Jason Melby: Our success I believe is really based on our approach to our customers. As a culture, we come from a middle part of the US, we work hard, we really try to focus on our customers, and that really led to success. We don’t look at a customer as just another display that goes up, we really look at each customer individually and try to find the solution that’s the best solution for them. And that has driven a lot of innovation in our products over the years. Our focus is always on the customer. Taking care of them, standing behind their product and their product’s longevity is really what our company has been built on.
It is believed that successful companies sustain the right balance between exploitation and exploration. How would you define the proportion in Daktronics?
Jason Melby: We are really doing a lot of refining of our products. We try to do revisions and clearing things up to make things incrementally better as we go along. But the industry is changing so quickly that you really also need to be consistently dedicated to exploring the new opportunities. And if you don’t start those processes early that window of opportunity closes before you ever get a chance to really play in the field.
What is Daktronics strategy to set apart from the competition?
Jason Melby: I think always looking for the next step has been something that Daktronics has done well and that really helped us stay relevant to the market. For example, let’s take the UHD product, which is very popular right now. Our first sub 3 mm product came out in 2003, so we’ve been in there for quite a long time. But we had to step back for a while because the market just wasn’t ready in the prize point competitive. Now we are back in the market with those products because the market is finally ready for it. So always looking for that next step is something that is definitely important.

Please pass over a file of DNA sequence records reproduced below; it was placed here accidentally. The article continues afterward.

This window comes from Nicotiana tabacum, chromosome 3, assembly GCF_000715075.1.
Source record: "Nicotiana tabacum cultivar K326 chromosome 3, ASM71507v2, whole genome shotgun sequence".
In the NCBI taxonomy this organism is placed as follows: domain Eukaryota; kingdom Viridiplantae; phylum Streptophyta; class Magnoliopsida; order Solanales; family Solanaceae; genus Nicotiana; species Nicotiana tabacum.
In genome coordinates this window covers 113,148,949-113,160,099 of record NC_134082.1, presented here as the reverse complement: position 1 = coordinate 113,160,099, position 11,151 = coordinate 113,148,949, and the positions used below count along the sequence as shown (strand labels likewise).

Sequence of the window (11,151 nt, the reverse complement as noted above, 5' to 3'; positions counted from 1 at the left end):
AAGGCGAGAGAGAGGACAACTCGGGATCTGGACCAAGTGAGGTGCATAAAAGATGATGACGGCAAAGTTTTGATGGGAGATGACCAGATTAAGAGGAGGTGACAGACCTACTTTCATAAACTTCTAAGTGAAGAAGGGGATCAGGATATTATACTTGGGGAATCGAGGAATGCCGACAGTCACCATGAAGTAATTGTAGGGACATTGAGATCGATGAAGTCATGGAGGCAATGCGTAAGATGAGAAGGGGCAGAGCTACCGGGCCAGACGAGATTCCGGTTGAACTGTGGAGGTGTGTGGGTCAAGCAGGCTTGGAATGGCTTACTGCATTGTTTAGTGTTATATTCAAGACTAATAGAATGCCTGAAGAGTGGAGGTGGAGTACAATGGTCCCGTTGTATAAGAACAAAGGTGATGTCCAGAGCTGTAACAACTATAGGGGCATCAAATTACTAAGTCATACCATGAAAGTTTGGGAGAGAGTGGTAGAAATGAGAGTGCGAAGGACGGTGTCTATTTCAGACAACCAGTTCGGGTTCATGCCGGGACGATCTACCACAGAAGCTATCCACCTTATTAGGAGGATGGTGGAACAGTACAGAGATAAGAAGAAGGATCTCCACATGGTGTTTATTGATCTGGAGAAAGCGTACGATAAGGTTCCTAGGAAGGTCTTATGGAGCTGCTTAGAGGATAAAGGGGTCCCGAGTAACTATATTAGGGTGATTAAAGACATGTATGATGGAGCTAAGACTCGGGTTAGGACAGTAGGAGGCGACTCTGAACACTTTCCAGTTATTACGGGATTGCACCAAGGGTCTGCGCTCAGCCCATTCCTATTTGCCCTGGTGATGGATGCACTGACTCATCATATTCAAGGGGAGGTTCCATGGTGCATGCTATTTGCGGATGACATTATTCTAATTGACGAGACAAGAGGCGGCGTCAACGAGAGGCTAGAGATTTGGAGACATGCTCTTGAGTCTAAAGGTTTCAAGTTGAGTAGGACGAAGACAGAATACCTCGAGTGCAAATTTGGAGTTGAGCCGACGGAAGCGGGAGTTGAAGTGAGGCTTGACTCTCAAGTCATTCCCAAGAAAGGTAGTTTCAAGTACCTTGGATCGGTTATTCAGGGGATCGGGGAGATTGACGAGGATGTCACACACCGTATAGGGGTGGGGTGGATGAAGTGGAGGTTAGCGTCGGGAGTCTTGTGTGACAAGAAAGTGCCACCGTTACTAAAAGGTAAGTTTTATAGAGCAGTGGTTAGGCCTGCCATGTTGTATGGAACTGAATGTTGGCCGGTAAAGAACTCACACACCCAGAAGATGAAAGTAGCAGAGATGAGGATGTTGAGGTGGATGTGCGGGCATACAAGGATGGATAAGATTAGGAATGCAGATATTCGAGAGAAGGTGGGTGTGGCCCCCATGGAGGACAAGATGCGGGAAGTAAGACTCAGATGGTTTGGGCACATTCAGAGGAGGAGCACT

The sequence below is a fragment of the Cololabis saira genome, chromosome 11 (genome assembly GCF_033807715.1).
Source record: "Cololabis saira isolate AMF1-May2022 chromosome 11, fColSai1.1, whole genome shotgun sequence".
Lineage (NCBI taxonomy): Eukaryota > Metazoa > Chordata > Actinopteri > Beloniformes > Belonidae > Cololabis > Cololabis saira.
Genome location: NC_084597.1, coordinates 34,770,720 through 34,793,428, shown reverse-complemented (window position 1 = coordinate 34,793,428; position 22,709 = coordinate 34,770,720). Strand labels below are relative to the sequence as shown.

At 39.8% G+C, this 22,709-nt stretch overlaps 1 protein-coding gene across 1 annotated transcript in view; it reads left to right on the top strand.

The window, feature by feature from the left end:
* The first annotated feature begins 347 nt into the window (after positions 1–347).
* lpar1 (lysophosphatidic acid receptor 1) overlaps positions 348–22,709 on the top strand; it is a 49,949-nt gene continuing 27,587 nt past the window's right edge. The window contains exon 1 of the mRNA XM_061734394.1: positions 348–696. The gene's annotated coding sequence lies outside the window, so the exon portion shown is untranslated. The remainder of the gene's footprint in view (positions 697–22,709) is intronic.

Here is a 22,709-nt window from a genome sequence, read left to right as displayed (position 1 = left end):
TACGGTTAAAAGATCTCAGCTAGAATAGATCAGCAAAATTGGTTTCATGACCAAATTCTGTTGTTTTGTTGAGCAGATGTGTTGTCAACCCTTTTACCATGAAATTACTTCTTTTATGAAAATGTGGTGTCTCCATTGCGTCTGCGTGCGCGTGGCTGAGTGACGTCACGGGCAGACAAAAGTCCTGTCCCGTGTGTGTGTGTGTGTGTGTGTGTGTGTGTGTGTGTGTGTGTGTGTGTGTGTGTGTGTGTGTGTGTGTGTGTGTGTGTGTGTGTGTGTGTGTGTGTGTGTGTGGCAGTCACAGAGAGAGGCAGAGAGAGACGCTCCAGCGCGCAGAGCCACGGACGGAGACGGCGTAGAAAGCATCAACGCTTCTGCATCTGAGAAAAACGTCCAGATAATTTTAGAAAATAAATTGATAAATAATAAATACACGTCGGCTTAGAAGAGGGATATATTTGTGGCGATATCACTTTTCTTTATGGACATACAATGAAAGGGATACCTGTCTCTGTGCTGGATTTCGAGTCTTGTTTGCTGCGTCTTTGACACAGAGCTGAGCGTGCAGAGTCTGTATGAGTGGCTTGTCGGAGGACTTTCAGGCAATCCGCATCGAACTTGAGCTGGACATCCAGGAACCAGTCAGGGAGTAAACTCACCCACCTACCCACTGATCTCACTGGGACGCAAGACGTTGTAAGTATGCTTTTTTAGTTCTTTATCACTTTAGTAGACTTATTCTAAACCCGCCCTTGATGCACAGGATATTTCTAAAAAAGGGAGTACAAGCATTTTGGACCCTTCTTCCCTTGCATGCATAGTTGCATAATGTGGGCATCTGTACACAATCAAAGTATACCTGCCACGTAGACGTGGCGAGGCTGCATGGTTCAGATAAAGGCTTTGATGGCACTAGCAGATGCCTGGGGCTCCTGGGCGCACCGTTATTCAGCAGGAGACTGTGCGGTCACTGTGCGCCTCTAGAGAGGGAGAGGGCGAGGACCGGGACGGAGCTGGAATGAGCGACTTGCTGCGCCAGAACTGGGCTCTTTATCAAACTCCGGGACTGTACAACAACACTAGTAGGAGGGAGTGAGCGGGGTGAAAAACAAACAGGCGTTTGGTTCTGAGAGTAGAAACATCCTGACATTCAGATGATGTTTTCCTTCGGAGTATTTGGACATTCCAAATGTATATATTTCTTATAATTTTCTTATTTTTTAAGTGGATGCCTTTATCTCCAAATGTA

The new technologies are coming very soon, like COB technology. Are there any plans to integrate COB into manufacturing?
Jason Melby: We are currently working on its development. I don’t have the timeline of when that might be available but we are looking at COB. It is a much more durable way to produce UHD displays. UHD technology is inherently fragile because the compounds are so small and they are soldered on the surface of the board. The COB integrates the technology into the circuit ports, which makes the display robust and durable. We believe it will be a major break-through as the technology comes into its maturity and is able to be really launched to its fullest.
Quite a number of Daktronics projects are for sports. What are the new market sectors for the company to explore?
Jason Melby: Sport is the mainstay with Daktronics, that’s where we were built and grew out of. We also see a lot of explosion in an OOH advertising as well as shopping centers. In that OOH element is really starting to permeate into many different industry sectors that previously weren’t focus on, which includes transportation, airports, train stations. Those customers have started to see the value in not only having wayfinding and passenger information systems but adding elements of the advertising of OOH revenue generation to help to support their business models as well. And by combining passenger information with advertising at the same time the viewers of that information are more receptive to those advertising.